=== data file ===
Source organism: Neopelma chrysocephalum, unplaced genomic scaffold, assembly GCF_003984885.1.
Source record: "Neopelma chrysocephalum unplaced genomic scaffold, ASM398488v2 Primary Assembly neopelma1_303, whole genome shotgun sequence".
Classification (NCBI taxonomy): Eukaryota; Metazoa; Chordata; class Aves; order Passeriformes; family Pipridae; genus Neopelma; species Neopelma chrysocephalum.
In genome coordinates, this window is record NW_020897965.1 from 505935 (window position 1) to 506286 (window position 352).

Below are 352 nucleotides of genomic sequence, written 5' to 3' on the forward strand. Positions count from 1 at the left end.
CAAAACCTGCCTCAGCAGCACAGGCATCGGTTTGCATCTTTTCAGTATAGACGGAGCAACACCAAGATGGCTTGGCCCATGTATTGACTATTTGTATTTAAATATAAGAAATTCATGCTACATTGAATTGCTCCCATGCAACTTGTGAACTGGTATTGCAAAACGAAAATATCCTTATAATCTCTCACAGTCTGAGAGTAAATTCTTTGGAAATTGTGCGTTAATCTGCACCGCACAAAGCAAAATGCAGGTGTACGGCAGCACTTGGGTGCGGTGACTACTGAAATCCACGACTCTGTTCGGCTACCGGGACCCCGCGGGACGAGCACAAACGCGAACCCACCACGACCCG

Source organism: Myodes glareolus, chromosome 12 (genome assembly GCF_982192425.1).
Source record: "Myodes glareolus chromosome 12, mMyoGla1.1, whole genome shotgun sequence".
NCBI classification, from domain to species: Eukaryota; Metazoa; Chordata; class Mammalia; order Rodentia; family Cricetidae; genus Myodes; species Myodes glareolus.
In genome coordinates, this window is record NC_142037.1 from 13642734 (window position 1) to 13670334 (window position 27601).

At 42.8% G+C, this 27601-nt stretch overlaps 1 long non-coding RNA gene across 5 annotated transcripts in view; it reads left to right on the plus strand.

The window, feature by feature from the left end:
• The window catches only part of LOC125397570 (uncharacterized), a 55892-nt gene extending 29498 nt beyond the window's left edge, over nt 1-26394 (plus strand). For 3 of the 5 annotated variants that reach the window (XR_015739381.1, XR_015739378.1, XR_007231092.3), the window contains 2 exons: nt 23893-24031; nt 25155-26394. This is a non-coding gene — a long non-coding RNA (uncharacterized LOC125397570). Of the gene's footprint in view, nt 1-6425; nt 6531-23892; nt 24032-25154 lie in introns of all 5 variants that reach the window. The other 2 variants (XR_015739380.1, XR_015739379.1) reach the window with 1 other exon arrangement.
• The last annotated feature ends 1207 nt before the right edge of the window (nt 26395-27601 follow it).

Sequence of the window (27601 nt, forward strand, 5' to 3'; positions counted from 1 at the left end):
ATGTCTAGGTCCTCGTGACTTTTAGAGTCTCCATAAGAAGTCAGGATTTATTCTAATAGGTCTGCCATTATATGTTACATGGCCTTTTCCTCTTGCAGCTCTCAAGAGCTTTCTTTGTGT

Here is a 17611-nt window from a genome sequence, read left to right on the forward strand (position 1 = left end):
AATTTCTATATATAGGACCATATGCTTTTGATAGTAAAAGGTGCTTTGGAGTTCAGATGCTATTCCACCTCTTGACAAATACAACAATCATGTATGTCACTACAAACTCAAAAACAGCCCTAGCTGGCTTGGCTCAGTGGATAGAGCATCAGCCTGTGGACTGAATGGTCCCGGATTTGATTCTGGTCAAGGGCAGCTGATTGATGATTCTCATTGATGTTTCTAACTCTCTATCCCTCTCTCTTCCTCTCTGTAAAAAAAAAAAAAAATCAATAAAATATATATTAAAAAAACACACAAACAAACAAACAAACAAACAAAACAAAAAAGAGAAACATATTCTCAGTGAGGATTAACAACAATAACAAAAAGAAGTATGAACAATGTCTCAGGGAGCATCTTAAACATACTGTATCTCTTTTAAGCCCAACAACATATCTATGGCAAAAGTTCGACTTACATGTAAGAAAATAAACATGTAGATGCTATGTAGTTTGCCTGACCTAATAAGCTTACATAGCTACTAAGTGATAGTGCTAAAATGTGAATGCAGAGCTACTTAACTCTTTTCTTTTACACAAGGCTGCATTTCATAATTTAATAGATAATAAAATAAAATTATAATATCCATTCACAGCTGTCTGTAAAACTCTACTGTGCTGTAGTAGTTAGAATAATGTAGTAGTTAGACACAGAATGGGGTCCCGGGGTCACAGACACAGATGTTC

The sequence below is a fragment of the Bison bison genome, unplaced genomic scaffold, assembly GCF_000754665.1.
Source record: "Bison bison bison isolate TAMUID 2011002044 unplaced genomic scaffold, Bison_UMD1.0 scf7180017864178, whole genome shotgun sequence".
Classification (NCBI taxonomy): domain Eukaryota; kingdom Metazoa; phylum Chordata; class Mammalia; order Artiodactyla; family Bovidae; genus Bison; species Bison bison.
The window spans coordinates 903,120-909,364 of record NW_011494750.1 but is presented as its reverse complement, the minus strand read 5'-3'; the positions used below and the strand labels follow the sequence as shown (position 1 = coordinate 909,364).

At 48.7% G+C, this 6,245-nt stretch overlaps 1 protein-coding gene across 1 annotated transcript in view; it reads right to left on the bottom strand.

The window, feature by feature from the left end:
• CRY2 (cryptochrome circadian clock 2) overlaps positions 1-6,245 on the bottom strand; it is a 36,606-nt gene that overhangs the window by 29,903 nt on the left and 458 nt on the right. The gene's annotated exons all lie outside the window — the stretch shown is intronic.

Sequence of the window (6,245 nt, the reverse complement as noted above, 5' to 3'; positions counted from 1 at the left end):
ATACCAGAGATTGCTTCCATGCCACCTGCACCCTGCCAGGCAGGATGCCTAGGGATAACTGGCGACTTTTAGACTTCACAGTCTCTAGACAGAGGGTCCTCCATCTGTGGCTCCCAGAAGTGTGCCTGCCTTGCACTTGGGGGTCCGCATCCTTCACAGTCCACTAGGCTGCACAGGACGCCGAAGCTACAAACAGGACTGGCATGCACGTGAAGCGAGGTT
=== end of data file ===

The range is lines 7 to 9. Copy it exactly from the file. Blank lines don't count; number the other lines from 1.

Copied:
Source organism: Myodes glareolus, chromosome 12 (genome assembly GCF_982192425.1).
Source record: "Myodes glareolus chromosome 12, mMyoGla1.1, whole genome shotgun sequence".
NCBI classification, from domain to species: Eukaryota; Metazoa; Chordata; class Mammalia; order Rodentia; family Cricetidae; genus Myodes; species Myodes glareolus.